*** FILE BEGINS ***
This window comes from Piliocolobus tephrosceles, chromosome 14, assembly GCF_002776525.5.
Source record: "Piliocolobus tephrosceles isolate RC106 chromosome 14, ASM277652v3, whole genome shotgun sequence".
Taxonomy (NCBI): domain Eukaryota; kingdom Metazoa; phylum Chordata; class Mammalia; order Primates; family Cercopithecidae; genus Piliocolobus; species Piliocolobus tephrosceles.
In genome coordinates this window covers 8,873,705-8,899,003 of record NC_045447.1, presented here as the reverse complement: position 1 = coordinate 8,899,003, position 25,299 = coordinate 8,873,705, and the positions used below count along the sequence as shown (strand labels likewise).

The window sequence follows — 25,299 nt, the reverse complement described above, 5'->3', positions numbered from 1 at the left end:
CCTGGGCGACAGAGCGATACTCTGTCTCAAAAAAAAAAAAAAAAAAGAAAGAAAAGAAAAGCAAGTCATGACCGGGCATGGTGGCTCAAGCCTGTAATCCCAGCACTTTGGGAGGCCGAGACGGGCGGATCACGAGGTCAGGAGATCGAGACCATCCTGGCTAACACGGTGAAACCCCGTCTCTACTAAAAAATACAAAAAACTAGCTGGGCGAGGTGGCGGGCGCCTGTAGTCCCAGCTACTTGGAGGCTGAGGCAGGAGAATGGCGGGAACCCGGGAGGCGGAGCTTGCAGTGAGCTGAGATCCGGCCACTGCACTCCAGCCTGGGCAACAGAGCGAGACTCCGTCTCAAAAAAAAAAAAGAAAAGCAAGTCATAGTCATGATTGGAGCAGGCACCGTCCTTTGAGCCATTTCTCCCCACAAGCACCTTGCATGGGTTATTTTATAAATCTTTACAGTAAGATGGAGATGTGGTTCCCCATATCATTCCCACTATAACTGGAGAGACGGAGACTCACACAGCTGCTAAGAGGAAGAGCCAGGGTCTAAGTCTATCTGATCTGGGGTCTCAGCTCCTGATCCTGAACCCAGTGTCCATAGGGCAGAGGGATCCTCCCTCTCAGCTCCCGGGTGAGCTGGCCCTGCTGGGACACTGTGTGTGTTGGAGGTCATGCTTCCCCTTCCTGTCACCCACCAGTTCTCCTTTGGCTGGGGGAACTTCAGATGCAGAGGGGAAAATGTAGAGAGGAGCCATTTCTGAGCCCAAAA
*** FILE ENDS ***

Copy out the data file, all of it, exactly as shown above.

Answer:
This window comes from Piliocolobus tephrosceles, chromosome 14, assembly GCF_002776525.5.
Source record: "Piliocolobus tephrosceles isolate RC106 chromosome 14, ASM277652v3, whole genome shotgun sequence".
Taxonomy (NCBI): domain Eukaryota; kingdom Metazoa; phylum Chordata; class Mammalia; order Primates; family Cercopithecidae; genus Piliocolobus; species Piliocolobus tephrosceles.
In genome coordinates this window covers 8,873,705-8,899,003 of record NC_045447.1, presented here as the reverse complement: position 1 = coordinate 8,899,003, position 25,299 = coordinate 8,873,705, and the positions used below count along the sequence as shown (strand labels likewise).

The window sequence follows — 25,299 nt, the reverse complement described above, 5'->3', positions numbered from 1 at the left end:
CCTGGGCGACAGAGCGATACTCTGTCTCAAAAAAAAAAAAAAAAAAGAAAGAAAAGAAAAGCAAGTCATGACCGGGCATGGTGGCTCAAGCCTGTAATCCCAGCACTTTGGGAGGCCGAGACGGGCGGATCACGAGGTCAGGAGATCGAGACCATCCTGGCTAACACGGTGAAACCCCGTCTCTACTAAAAAATACAAAAAACTAGCTGGGCGAGGTGGCGGGCGCCTGTAGTCCCAGCTACTTGGAGGCTGAGGCAGGAGAATGGCGGGAACCCGGGAGGCGGAGCTTGCAGTGAGCTGAGATCCGGCCACTGCACTCCAGCCTGGGCAACAGAGCGAGACTCCGTCTCAAAAAAAAAAAAGAAAAGCAAGTCATAGTCATGATTGGAGCAGGCACCGTCCTTTGAGCCATTTCTCCCCACAAGCACCTTGCATGGGTTATTTTATAAATCTTTACAGTAAGATGGAGATGTGGTTCCCCATATCATTCCCACTATAACTGGAGAGACGGAGACTCACACAGCTGCTAAGAGGAAGAGCCAGGGTCTAAGTCTATCTGATCTGGGGTCTCAGCTCCTGATCCTGAACCCAGTGTCCATAGGGCAGAGGGATCCTCCCTCTCAGCTCCCGGGTGAGCTGGCCCTGCTGGGACACTGTGTGTGTTGGAGGTCATGCTTCCCCTTCCTGTCACCCACCAGTTCTCCTTTGGCTGGGGGAACTTCAGATGCAGAGGGGAAAATGTAGAGAGGAGCCATTTCTGAGCCCAAAA